By Jordan Cozby
The approval rating of the U.S. Congress today is at an all-time low – about 14% – yet nearly 95% of incumbent Senators and Representatives were re-elected in the 2012 general election. This statistic alone shows Americans that something has gone horribly wrong in our Government.
How did we get here? There are many reasons for the current problems in Congress, but the most detrimental and alarming is the decreasing voice of the common voter. This is largely due to “Gerrymandering” and the overwhelming and growing influence of money in politics. These two factors are increasingly drowning out the common voter.
Of the mere 5% of incumbents who were defeated in the 2012 general election, the majority of them can attribute their loss to changes in their legislative districts. As population grows and people move, State legislatures are allowed to re-draw the districts to balance population. While this process is necessary, the vast majority of State legislatures use this opportunity to strengthen their own party’s control. This fixing of the districts is known as “Gerrymandering.” While gerrymandering has been a problem since the beginning of our Democracy, technology and greater amounts of information have made the process more specific, and more harmful.
Gerrymandering is a key reason that our Government is stuck in gridlock. Many districts are so heavily gerrymandered, that there is virtually no chance they will shift party. This leaves only a fraction of House districts that are even competitive in our elections. In most House districts, your vote doesn’t matter. It simply doesn’t matter. The decision has already been made.
For example, in 2012, House Democratic candidates received 1.4 million more votes nationwide than Republicans, yet the GOP still controls the House. In the last few state-wide elections in Alabama, Republicans generally win with about 60% of the vote. However, 6 out of 7 Congressional Districts or 86% of the State are represented by a Republican in Congress. However, gerrymandering benefits both parties, Democrats in the past and in current “Blue” states play the same tricks. We like to believe that democracy allows us to choose our elected officials. However, as a result of the redistricting process, our elected officials are being allowed to handpick their voters and secure a huge political advantage for themselves.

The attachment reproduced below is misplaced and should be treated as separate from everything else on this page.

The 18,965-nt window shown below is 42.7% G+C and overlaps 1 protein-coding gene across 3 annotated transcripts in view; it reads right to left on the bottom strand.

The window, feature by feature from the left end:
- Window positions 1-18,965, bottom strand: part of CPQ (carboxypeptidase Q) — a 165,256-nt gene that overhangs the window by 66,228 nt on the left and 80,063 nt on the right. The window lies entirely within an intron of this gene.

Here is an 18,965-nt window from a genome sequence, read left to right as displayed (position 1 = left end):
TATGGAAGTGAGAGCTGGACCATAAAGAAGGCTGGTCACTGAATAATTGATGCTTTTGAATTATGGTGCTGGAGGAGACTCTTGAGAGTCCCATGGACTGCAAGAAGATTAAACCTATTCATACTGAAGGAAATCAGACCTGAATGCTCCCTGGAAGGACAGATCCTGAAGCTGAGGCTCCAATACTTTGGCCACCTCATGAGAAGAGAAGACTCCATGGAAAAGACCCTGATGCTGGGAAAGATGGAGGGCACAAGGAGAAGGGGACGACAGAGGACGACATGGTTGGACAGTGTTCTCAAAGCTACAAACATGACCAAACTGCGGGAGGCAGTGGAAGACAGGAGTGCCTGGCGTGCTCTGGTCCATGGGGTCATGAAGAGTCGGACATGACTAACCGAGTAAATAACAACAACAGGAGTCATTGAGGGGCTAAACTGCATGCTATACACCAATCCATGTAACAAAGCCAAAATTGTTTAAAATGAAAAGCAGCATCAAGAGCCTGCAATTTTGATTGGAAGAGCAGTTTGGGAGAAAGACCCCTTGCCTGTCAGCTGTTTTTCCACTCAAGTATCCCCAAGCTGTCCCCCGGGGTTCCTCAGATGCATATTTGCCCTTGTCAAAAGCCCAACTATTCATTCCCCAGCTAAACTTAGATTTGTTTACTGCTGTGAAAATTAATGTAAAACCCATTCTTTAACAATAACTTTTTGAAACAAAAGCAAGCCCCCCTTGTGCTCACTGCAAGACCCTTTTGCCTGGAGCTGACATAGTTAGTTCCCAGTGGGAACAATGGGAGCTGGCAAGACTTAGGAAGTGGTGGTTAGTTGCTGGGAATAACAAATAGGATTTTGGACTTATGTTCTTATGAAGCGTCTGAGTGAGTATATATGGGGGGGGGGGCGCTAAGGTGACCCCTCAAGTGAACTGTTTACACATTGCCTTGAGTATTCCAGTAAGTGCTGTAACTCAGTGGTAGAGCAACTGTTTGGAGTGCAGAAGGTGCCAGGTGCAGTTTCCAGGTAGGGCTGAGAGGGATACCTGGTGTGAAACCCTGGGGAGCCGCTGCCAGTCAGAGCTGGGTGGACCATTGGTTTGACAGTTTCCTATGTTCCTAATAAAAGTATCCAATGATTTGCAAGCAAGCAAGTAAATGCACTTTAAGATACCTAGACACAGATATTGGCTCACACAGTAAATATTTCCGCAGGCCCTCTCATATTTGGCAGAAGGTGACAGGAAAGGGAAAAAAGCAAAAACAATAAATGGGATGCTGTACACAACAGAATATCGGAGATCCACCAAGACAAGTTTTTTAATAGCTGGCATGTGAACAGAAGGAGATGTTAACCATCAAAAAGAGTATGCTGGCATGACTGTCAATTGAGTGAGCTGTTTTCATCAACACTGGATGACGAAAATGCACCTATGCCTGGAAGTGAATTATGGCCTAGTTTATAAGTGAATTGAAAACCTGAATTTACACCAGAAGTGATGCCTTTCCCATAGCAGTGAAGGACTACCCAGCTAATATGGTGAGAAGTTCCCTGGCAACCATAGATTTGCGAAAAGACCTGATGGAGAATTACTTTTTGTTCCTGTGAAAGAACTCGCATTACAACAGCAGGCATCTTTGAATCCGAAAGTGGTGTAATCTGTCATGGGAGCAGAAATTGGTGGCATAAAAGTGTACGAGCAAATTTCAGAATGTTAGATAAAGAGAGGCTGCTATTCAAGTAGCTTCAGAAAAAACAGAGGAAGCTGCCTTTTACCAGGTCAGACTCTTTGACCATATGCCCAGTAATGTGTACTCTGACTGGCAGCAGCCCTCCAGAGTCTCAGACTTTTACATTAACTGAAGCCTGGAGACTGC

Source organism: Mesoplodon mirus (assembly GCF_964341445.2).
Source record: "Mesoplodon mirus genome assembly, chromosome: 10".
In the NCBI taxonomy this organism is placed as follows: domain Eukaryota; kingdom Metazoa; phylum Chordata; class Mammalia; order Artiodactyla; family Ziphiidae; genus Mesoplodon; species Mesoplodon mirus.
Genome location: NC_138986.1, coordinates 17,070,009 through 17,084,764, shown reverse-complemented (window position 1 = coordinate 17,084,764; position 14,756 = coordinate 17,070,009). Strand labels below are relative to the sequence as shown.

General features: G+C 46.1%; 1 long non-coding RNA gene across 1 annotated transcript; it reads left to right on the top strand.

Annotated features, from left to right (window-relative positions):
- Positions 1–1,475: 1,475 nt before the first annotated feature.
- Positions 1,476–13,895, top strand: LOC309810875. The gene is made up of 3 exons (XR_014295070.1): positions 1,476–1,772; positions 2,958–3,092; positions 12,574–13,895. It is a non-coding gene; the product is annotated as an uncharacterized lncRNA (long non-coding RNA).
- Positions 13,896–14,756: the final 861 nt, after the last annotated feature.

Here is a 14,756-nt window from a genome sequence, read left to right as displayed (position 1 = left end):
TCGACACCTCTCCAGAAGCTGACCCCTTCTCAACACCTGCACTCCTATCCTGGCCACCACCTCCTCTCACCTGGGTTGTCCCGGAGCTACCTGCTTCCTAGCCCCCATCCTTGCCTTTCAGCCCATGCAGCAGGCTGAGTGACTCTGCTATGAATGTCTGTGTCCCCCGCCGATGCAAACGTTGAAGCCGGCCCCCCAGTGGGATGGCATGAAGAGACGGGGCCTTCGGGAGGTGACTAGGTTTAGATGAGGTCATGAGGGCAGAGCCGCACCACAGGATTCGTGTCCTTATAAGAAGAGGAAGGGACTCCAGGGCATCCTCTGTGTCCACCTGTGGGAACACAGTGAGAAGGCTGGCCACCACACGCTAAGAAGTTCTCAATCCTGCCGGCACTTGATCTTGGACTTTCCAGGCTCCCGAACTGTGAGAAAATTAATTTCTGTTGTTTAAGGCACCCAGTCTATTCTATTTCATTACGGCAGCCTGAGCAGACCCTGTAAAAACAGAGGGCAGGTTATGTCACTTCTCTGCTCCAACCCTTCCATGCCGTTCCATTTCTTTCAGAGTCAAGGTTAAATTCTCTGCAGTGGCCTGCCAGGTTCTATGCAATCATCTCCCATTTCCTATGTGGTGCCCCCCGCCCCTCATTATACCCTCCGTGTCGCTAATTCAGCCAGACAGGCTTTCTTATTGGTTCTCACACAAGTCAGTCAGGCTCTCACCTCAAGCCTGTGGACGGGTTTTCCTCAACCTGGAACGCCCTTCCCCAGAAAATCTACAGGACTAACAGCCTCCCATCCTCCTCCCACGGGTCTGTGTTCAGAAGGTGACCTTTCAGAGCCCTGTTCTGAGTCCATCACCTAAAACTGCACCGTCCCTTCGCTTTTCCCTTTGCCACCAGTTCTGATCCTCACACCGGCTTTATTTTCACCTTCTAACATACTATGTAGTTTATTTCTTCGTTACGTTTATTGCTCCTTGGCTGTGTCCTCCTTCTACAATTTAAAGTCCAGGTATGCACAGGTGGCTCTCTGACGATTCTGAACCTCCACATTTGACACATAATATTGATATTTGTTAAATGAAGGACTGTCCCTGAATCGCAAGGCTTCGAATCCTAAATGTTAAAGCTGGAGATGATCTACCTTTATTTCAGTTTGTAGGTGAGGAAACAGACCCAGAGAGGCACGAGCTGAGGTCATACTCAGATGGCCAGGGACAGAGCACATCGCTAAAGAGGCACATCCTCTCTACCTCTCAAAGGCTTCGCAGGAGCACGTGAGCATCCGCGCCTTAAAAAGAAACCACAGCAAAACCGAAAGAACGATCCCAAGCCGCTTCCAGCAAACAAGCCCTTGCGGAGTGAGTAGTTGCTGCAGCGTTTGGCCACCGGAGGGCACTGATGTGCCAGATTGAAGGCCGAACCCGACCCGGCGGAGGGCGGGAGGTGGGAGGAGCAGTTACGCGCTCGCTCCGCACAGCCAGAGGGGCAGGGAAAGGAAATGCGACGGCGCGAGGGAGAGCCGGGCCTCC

Also ruining our Government and decreasing the influence of your vote is the growing amount of money in politics. The average member of Congress spends four hours a day doing fundraising calls and a fifth hour attending fundraising events. Only a fraction of their day is open to actually doing their jobs. The majority of our leaders’ days are spent, not working to solve the nation’s problems, but fundraising for the next election. This problem will only continue to get worse, thanks to the Supreme Court Decision on Citizens United v. Federal Election Commission. The 2010 decision now allows unlimited corporate and union donations to candidates. Unlimited donations from special interest groups are making our politicians loyal to their high-dollar donors, at the expense of the common voters. In addition, Congress is profiting handsomely while not doing their jobs.
During the Recession, when most Americans lost wealth, members of Congress saw their net worth rise by an average of 25%. The growing influence of money in politics is allowing wealthy political insiders to determine elections and drown-out the voice of the common voter. For example, after the 2012 Republican Primary, former Speaker of the House Newt Gingrich said this, “”It turned out 26 billionaires beat one.” He’s comparing the 26 billionaires who supported Romney to Gingrich’s one.
These words raise some important questions. First, it is important to know a few things about Gingrich’s campaign. He had ended his campaign on May 2nd; At that point, he had lost 40 out of 42 state primary elections. His campaign should have ended long before; at that point he had no chance of winning. However, he had received at least $15 million from billionaire Sheldon Adelson. Many say this single-handedly kept Gingrich’s campaign alive for weeks if not a month. Should one man be able to keep a candidate’s campaign alive when millions of voters have rejected that candidate? Should billionaires determine elections or should voters?
The American Political system is utterly broken and might seem beyond repair. It can be fixed, but partisanship will have to be put aside and action taken now. Many good organizations have formed to end gerrymandering and the influence of money in politics. I urge you to support them, but in the end, it’s up to each citizen who cares about the value of their vote.
The power of the common voter has been diluted, but it is still a commanding force to be reckoned with and respected. If our current officials continue in their failure to act, we must oust the incumbents. In their place, we must elect leaders who will work to return our Government to the people. The time is now and we must act.
Jordan Cozby is a Bob Jones High School rising sophomore and Chairman of the recently formed Alabama High School Democrats. You can follow him on Twitter @Jordancozby or email him at [email protected]